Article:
Al-Qaeda has set up a complaints department after taking control of parts of the civilian administration in the north-eastern Syrian city of Raqqa, reported The Telegraph on Monday.
The group’s Arabian Peninsula offshoot posted a public notice in the city this week stating that it was open to receiving public complaints.
“Anyone who might have a complaint against any element of the Islamic state, whether the Emir or an ordinary soldier, can come and submit their complaint in any headquarters building of the Islamic state,” the notice stated. “The complaint should be in writing, provide details and give evidence.”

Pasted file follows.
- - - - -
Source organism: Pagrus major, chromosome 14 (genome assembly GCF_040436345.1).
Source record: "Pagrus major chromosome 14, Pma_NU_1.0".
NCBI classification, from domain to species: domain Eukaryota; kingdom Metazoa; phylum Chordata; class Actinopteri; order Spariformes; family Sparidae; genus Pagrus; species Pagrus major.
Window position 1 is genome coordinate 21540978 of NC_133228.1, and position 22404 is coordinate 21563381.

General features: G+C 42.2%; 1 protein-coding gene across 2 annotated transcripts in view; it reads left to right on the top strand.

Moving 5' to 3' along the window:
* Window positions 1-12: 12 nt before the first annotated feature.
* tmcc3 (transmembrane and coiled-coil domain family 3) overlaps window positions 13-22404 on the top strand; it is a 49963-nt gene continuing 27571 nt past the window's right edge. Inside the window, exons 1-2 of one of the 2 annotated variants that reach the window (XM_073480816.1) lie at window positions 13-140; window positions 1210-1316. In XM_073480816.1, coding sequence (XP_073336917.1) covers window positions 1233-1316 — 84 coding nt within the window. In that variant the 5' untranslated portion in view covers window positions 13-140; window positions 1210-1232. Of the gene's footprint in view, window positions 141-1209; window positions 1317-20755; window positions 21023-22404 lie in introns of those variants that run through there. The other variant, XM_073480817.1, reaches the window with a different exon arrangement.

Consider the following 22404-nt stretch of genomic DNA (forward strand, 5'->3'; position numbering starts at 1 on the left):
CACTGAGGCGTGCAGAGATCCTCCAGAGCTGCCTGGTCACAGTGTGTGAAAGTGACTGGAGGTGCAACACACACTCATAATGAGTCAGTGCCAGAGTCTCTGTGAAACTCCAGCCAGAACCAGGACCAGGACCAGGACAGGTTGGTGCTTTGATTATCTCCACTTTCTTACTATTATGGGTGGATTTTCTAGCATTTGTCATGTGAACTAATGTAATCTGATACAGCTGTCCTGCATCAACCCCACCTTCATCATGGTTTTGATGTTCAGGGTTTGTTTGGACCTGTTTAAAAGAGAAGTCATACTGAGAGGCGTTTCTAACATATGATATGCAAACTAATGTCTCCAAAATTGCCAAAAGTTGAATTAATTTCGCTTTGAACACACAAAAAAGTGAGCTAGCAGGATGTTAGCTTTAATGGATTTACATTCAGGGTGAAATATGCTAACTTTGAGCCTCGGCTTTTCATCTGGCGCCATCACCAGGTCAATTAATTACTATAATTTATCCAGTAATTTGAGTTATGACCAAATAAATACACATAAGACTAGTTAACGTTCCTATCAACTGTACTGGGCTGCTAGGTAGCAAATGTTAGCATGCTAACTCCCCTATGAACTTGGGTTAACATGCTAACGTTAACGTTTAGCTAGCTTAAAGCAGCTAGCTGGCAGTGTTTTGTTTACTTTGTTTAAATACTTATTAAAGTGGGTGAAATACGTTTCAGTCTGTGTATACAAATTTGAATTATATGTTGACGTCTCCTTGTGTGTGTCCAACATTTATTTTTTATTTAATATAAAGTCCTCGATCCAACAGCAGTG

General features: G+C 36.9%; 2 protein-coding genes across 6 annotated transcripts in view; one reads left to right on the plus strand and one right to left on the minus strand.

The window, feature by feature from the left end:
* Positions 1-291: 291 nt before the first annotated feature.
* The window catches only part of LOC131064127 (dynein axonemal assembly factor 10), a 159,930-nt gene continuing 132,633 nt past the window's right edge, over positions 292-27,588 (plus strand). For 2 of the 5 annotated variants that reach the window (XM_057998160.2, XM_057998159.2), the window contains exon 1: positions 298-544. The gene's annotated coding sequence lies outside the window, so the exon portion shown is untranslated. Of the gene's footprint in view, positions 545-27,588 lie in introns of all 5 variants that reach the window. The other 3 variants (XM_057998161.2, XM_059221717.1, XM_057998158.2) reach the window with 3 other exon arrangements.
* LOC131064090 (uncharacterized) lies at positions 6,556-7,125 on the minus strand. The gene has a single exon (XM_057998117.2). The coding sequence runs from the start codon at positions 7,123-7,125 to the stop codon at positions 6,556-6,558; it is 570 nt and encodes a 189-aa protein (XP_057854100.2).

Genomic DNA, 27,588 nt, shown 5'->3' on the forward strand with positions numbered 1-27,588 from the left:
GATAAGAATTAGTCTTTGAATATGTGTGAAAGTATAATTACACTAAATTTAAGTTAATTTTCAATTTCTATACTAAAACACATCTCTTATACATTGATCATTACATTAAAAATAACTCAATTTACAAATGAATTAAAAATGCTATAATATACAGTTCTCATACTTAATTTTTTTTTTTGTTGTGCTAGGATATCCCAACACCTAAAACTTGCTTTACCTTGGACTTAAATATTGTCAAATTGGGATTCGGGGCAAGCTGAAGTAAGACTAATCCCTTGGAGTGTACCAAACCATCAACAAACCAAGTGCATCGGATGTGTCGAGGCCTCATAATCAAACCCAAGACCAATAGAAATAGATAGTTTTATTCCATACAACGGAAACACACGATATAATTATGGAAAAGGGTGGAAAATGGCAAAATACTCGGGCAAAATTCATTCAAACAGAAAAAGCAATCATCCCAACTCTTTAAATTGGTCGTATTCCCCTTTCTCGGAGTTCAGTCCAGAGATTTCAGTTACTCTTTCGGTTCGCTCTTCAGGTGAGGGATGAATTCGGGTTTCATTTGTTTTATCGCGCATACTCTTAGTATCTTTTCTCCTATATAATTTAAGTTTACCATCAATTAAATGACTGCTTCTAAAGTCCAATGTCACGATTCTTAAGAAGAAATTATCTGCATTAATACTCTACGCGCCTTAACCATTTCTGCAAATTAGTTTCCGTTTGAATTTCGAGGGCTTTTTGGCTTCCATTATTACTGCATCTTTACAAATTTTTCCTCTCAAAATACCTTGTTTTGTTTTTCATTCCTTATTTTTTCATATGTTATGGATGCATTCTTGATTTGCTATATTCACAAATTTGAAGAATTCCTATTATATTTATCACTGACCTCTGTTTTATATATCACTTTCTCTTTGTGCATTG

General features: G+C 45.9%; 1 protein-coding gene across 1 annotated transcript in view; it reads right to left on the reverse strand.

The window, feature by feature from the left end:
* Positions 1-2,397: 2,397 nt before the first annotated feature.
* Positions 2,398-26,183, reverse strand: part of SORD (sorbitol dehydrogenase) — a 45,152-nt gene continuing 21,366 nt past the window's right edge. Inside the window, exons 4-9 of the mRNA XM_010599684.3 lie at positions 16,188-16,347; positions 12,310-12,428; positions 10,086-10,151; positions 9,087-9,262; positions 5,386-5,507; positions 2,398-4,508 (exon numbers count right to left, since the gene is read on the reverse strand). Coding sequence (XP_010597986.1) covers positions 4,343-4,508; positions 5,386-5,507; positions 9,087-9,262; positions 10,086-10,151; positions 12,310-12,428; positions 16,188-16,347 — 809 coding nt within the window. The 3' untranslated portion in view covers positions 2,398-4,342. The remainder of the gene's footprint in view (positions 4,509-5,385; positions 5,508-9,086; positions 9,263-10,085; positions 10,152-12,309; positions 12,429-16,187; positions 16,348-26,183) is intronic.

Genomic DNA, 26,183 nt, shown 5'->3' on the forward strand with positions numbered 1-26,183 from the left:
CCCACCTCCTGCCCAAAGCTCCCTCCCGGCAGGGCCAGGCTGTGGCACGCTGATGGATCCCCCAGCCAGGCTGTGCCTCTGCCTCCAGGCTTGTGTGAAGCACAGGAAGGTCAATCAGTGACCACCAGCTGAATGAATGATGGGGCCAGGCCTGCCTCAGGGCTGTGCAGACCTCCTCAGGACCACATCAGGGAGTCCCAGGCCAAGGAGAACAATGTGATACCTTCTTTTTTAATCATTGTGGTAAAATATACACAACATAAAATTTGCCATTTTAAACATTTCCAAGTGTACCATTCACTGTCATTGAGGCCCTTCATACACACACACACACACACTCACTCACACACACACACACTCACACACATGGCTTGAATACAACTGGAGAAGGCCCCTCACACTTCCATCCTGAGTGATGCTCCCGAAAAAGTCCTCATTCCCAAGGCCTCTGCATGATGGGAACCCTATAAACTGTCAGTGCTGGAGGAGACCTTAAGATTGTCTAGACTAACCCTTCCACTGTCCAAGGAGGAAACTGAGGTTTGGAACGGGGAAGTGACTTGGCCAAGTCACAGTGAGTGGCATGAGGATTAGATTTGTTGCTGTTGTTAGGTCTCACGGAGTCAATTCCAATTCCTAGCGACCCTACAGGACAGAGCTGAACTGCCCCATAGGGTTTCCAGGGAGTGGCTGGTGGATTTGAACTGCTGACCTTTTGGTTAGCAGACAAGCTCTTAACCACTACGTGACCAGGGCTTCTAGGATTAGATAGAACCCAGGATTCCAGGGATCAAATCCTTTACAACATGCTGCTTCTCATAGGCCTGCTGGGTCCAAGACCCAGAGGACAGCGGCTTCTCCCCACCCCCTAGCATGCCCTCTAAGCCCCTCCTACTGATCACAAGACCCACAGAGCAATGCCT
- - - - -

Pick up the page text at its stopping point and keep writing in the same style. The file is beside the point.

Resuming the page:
Al-Qaeda then goes on to promise that those who commit transgressions will face justice.
“We promise that we will ensure accountability for anyone committing violations, and they will be sent to the Sharia court of Iraq and al-Sham.”
Al-Sham is a reference to Syria, according to The Telegraph.
The notice was signed by the “Emir” of Raqqa, a title regularly claimed by al-Qaeda sub-leaders.
In taking Raqqa two months ago al-Qaeda achieved a major coup in the war, it was the first provincial capital to fall outright to opposition forces, according to Reuters.
Examples of al-Qaeda reprimanding their sub-leaders have surfaced.
A recent letter to Mokhtar Belmokhtar, the one-eyed guerrilla leader from North Africa, found by the Associated Press in a house in Timbuktu, was revealed to contain stinging criticisms of him by the Shura Council of Al-Qaeda in the Maghreb.
He was accused of failing to submit his expenses, answer his phone regularly, or carry out attacks as instructed.
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